| Pro (328) | ATmega328 | 5 V/5-12 V | 16MHz | 6/0 | 14/6 | 1 | 2 | 32 | 1
| Pro Mini | ATmega168 | 3.3 V/3.35-12 V 5 V/5-12 V | 8MHz 16MHz | 6/0 | 14/6 | 0.512 | 1 | 16 | 1
| | | | | | | | | |
| LilyPad | ATmega168V ATmega328V | 2.7-5.5 V/2.7-5.5 V | 8MHz | 6/0 | 14/6 | 0.512 | 1 | 16 | -
| | | | | | | | | |
| LilyPad USB | ATmega32u4 | 3.3 V/3.8-5V | 8MHz | 4/0 | 9/4 | 1 | 2.5 | 32 | -
| | | | | | | | | |
| LilyPad Simple | ATmega328 | 2.7-5.5 V/2.7-5.5 V | 8MHz | 4/0 | 9/4 | 1 | 2 | 32 | -
| | | | | | | | | |
| LilyPad SimpleSnap | ATmega328 | 2.7-5.5 V/2.7-5.5 V | 8MHz | 4/0 | 9/4 | 1 | 2 | 32 | -
| Yun | ATmega32u4 | 5 V | 16MHz | 12/0 | 20/7 | 1 | 2.5 | 32 | 1


To bring your Arduino projects to life or to step into the world of Arduino, it is better to get started with the most commonly used versions such as the Arduino Uno, Arduino Mega or the Arduino Mini, as these have greater support available online than others.

Comparing the basic three:

Arduino Uno: If you are a beginner trying to get into the world of Arduino, the best option for you would be the Arduino Uno R3 which costs around Rs.1500. Or you can also buy clone boards like Freeduino which you could get starting from Rs.500. Arduino has 14 Digital pins and 6 Analog pins. So you have a total of 20 GPIO pins (General Purpose Input Output pins), which is good enough for much of the beginner and intermediate level projects. It also has a pair of Rx and Tx pins to connect Serial Communication Devices. Apart from that, a separate pair of Rx and Tx pins can be defined by including the header file SoftwareSerial.

The Arduino Uno R3 comes in two models; the normal version and the SMD version. In the SMD version you have the Atmega328 controller IC as an SMD chip soldered into the board, whereas in the normal version the IC is held on, the Arduino by an IC Holder. The better option for beginners would be the Normal version. Even if you fry your controller IC accidently while working on your project, you may restore normal working by just replacing the IC. If you have an SMD Arduino, then you may end up replacing the Arduino board if you get the IC fried up.

Arduino Mini: If you are looking to get a cheaper intro into the field, or if you need your product in a smaller size, then you may go for the Arduino mini. It has all the functionalities of the Arduino Uno in a smaller size and is cheaper than the UNO. The mini has a length of about 3cm and is hence suitable for compact projects like small robots. But in the mini version, you still have the problem of the controller IC being surface mounted on the board.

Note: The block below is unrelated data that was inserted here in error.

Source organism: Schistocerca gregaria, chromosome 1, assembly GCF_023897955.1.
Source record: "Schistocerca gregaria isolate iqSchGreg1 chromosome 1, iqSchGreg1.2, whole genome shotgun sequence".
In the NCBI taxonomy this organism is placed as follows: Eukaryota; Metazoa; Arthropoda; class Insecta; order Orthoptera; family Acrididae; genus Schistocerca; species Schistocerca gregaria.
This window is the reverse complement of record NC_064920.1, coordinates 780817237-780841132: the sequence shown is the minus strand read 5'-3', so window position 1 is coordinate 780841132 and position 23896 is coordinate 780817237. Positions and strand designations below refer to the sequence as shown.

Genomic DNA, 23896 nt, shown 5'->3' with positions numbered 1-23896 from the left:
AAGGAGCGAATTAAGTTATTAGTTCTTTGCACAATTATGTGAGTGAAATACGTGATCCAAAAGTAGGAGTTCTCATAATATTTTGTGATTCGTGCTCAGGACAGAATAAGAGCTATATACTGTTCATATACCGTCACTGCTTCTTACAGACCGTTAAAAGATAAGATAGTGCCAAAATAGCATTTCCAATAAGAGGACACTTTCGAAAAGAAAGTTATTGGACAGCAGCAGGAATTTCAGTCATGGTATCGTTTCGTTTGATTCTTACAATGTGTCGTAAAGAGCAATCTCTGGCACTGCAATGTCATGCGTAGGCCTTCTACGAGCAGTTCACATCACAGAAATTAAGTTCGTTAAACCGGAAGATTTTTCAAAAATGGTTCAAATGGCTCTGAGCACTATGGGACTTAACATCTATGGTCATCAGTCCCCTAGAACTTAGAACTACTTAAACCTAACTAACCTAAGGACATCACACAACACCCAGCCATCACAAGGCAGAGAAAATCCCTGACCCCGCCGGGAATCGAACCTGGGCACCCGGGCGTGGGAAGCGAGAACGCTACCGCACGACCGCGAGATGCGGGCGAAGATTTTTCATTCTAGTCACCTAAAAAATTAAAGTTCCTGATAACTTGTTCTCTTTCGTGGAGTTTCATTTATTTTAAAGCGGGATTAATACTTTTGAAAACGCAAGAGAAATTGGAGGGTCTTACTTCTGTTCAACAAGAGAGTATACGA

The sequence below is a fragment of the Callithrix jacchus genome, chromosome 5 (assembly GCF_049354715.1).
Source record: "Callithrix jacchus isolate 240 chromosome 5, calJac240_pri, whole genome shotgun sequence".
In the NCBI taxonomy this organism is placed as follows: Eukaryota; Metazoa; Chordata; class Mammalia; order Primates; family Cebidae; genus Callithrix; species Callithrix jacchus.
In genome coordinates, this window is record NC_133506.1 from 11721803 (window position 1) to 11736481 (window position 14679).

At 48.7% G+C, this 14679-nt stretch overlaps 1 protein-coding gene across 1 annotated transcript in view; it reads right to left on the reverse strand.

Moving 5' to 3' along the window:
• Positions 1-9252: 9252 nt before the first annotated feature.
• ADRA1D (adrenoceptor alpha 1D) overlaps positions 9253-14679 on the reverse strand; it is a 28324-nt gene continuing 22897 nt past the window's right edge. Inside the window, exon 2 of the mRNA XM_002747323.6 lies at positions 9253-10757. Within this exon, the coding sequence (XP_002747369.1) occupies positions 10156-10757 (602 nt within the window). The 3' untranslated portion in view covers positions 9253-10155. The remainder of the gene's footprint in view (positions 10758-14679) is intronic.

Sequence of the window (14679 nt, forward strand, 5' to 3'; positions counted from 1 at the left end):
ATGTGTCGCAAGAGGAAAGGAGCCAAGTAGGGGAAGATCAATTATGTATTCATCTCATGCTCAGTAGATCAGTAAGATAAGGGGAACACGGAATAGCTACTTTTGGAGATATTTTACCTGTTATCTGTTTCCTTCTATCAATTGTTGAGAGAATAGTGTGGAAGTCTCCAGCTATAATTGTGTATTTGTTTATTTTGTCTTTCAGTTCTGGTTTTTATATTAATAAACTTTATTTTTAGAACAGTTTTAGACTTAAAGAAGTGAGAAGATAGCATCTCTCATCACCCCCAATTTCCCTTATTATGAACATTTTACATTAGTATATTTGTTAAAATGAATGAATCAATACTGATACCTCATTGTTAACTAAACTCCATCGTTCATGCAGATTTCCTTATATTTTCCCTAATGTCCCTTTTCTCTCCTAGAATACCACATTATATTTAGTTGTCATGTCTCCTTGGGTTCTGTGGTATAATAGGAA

Arduino Mega: If your Arduino project has a lot of wires running all around, which requires more than 20 pins, you can opt for an Arduino mega. Say you are working on a 5x5 LED Cube which has a total of 30 inputs. Then you may find the Arduino Uno or the Mini insufficient with 20GPIO pins. In such cases, you may either use a Decoder IC74595 to increase the number of pins on your Arduino Uno or you may buy an Arduino Mega instead, which reduces the fuss of extra wires, PCBs or ICs. To make your project simpler and easier in such scenarios, you may even go for an Arduino Mega 2560. The Arduino mega has 4 pairs of Tx and Rx pins so that you may connect more serial communication devices.

Arduino Lilypad: This variant of the Arduino board is primarily used for Arduino projects that are embedded into clothing. Here, the board is designed in such a way that it can be easily stitched onto textiles and fabrics. There are also specially designed sensors and components for this board. Here, special conductive thread is used instead of connecting wires. So, if you want a sleek board that needs to be integrated into your clothing, Arduino Lilypad is the best option.

Which board should you choose for your Arduino projects?

To summarize, an Uno or Mini can be chosen for small and simple Arduino projects depending upon your size and cost limits. Or if you have a need for greater number of pins or serial communication devices to be processed with the same controller you can go for the Arduino Mega. And for a beginner, the Arduino Uno is the most recommended board to get started.

Now go ahead and grab your first board and share your Arduino projects with us :)